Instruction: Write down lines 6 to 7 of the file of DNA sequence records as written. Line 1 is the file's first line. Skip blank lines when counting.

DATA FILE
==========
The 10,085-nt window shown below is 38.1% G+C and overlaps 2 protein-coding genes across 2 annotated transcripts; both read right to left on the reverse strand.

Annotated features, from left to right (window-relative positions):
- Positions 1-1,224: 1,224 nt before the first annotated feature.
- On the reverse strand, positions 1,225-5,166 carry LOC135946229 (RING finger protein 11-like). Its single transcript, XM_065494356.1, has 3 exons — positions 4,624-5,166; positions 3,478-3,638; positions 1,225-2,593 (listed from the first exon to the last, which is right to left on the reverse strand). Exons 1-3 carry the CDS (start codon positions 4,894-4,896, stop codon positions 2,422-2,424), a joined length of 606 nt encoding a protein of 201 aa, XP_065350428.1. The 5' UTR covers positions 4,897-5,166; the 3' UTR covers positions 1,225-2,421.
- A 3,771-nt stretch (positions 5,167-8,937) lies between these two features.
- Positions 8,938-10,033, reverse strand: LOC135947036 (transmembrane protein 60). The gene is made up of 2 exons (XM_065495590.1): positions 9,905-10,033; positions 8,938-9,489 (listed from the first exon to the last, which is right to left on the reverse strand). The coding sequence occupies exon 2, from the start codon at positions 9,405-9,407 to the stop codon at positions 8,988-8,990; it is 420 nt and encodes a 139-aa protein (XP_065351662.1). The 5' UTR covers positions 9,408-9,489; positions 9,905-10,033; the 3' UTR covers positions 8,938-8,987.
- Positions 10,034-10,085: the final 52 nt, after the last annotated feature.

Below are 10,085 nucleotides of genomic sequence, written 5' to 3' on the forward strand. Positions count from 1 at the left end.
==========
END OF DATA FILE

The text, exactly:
- Positions 8,938-10,033, reverse strand: LOC135947036 (transmembrane protein 60). The gene is made up of 2 exons (XM_065495590.1): positions 9,905-10,033; positions 8,938-9,489 (listed from the first exon to the last, which is right to left on the reverse strand). The coding sequence occupies exon 2, from the start codon at positions 9,405-9,407 to the stop codon at positions 8,988-8,990; it is 420 nt and encodes a 139-aa protein (XP_065351662.1). The 5' UTR covers positions 9,408-9,489; positions 9,905-10,033; the 3' UTR covers positions 8,938-8,987.
- Positions 10,034-10,085: the final 52 nt, after the last annotated feature.